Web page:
Can betaine also help to reduce feed costs? Studies carried out recently at the Trouw Nutrition Poultry Research Centre in Spain show that including Selko TNIbetain96 in the poultry diet can replace up to 14% of the broiler chicken’s methionine + cysteine requirements while maintaining broiler performance.
Precision nutrition strategies applied to the broiler chicken diet should consider how nutrients influence bird health and performance, as well as production economics. Betaine offers a good example of an ingredient that can support broilers under a heat stress challenge, and cut farm production costs.
Long used as a nutritional tool to help mediate the effects of heat stress, betaine is known for its positive effect on methylation and its ability to replace other costly methyl group donors, such as choline chloride.
As a sustained period of high feed prices puts pressure on poultry farms’ financial performance, adding interventions to address the challenges broilers face can raise production costs even more. But there is an opportunity to leverage ingredients in the diet to help manage costs while supporting broilers under a heat stress challenge. That’s where the matrix value of ingredients comes into play.
It’s important to consider how some feed additives interact with other nutrients, potentially creating a nutrient oversupply that goes beyond their main function. Understanding the matrix value of an ingredient in the feed formulation can unlock opportunities to avoid oversupplying expensive ingredients and meet an animal’s nutrient needs with less costly ingredients. Such a strategy may enable formulators to partially replace more expensive ingredients in the diet, such as choline chloride and methionine. It is well known that betaine can replace choline chloride in most poultry diets when matrix values are implemented.
As one of the most important essential amino acids in protein synthesis, methionine is the first limiting amino acid in broiler diets and its crystalline form (DL-Methionine) is commonly added. Methionine also supplies cysteine and methyl groups. Methyl groups are especially important in mitigating the negative effects of heat stress. Dietary betaine also provides methyl groups, allowing it to potentially replace expensive methionine by serving this specific role.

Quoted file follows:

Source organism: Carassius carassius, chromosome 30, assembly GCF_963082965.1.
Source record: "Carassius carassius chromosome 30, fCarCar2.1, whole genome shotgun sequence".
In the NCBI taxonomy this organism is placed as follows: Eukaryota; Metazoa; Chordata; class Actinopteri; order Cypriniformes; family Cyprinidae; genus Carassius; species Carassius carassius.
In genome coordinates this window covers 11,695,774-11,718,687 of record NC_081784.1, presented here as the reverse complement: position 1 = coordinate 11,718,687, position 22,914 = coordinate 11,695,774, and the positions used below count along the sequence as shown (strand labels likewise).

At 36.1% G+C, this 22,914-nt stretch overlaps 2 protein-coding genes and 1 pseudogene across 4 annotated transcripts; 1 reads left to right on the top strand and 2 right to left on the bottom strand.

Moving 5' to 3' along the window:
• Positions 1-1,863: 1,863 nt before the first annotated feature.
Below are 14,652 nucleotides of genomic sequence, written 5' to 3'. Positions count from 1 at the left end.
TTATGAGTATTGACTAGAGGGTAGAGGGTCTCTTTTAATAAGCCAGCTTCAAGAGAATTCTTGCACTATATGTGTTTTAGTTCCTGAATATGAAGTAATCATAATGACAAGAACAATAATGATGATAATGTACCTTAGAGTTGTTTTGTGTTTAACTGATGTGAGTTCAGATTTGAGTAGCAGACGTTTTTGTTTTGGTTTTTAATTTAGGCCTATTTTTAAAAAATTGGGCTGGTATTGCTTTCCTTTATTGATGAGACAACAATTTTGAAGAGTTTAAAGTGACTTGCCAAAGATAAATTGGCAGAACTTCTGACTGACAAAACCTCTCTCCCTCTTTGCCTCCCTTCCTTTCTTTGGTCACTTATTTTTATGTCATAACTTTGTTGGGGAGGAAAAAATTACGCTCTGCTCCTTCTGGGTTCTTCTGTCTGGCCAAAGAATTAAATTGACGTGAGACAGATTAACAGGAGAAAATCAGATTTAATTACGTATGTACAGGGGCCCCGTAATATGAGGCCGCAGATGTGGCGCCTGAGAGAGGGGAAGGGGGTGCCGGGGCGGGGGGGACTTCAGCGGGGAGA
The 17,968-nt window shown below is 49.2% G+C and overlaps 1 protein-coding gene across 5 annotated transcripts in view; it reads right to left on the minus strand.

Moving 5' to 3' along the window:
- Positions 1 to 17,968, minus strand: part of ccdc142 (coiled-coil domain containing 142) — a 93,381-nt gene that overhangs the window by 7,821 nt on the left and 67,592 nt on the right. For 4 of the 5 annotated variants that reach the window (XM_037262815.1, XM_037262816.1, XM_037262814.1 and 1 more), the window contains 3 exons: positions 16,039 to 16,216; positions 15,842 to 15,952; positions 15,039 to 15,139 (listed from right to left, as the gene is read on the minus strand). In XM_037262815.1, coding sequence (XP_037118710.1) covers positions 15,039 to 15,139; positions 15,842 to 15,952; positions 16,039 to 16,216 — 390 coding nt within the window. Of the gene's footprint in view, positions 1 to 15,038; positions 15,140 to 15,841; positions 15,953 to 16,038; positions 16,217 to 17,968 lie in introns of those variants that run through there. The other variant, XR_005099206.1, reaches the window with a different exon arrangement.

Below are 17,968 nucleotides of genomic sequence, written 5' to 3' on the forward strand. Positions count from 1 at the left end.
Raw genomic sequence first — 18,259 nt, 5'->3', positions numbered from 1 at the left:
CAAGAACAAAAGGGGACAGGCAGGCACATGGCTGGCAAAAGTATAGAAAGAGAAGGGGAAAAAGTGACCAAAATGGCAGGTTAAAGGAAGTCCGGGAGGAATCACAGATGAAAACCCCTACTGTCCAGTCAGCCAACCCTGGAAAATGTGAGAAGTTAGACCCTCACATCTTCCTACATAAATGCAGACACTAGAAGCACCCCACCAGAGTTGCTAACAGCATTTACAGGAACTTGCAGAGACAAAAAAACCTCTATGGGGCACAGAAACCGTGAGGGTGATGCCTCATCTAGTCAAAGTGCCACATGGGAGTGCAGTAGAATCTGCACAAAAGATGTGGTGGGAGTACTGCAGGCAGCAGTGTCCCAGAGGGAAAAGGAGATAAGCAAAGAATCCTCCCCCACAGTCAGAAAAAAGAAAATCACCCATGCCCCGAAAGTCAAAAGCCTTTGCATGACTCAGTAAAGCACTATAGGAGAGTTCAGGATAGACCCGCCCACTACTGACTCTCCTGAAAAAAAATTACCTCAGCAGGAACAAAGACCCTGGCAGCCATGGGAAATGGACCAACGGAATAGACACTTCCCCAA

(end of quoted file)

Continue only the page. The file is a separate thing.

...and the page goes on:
Understanding that the theoretical replacement of methionine may be significantly overestimated when compared to in vivo results, a trial was conducted to determine the in vivo matrix value of a feed additive (Selko TNIbetain 96) that can be used without suppressing chick performance.
A broiler chicken trial performed at Trouw Nutrition’s Poultry Research Centre showed that 14% of the methionine requirement could be replaced with betaine while still achieving equal performance compared to diets containing the methionine requirement. The trial lasted 35 days and was carried out under thermo-neutral conditions, using corn, wheat and soybean meal-based diets that included 300 ppm choline chloride.
A total of 6 different treatment groups (Table 1) were established. A control group with betaine added and fully meeting the methionine + cysteine (Met + Cys) requirements. A negative control without betaine but with the same Met+Cys content. Treatments 3-6 also included crystallised betaine at 0.2% but gradually reduced the percentage of Met+Cys provided (lower DL-methionine inclusion).
The birds in the control group (T1) achieved a final bodyweight of 2.618 kg and a bodyweight adjusted feed conversion ratio (FCR) of 1.32 at 35 days of age. This was set as the reference.
The results in Figure 1 and Figure 2 show the bodyweight at day 35 and FCR over the entire production period per Met+Cys requirement percentage fed. The plateau in Figure 1 is where the reference value is met which means that the birds obtained the same final body weight. The point where the plateau ends is the Met+Cys percentage that achieves the same performance.
Since a significant portion of Met+Cys requirements are met using crystalline Met, adding betaine can partially replace DL-Met. Figure 2 shows a similar possible Met+Cys reduction in the bodyweight data. At the performance level of the control treatment without betaine, a reduction in DL-Methionine by 14% shows a similar performance. Adding crystallised betaine to the diets at 0.2% even offers an opportunity to improve production efficiency by 0.7 points while still dosing 7% less DL-Methionine.
Although this trial data clearly shows the capacity of betaine to partially replace DL-Methionine, it is important to understand that using matrix values requires knowledge and experience. The metabolic pathways responsible for the methionine sparing effect of betaine are intricate and it may be affected by other nutrients and factors, such as choline, the methionine supply and the ingredients in the formulation. Thus, the use of correct matrix values is a pre-requisite that can improve precision nutrition and translate into a reduction in feed cost.
Overall success relies on a clear understanding and the robust application of nutrient knowledge. Selko TNIbetain96 has been demonstrated in vivo to support chickens facing heat stress and enhance production economics through the partial replacement of choline chloride and DL-Methionine.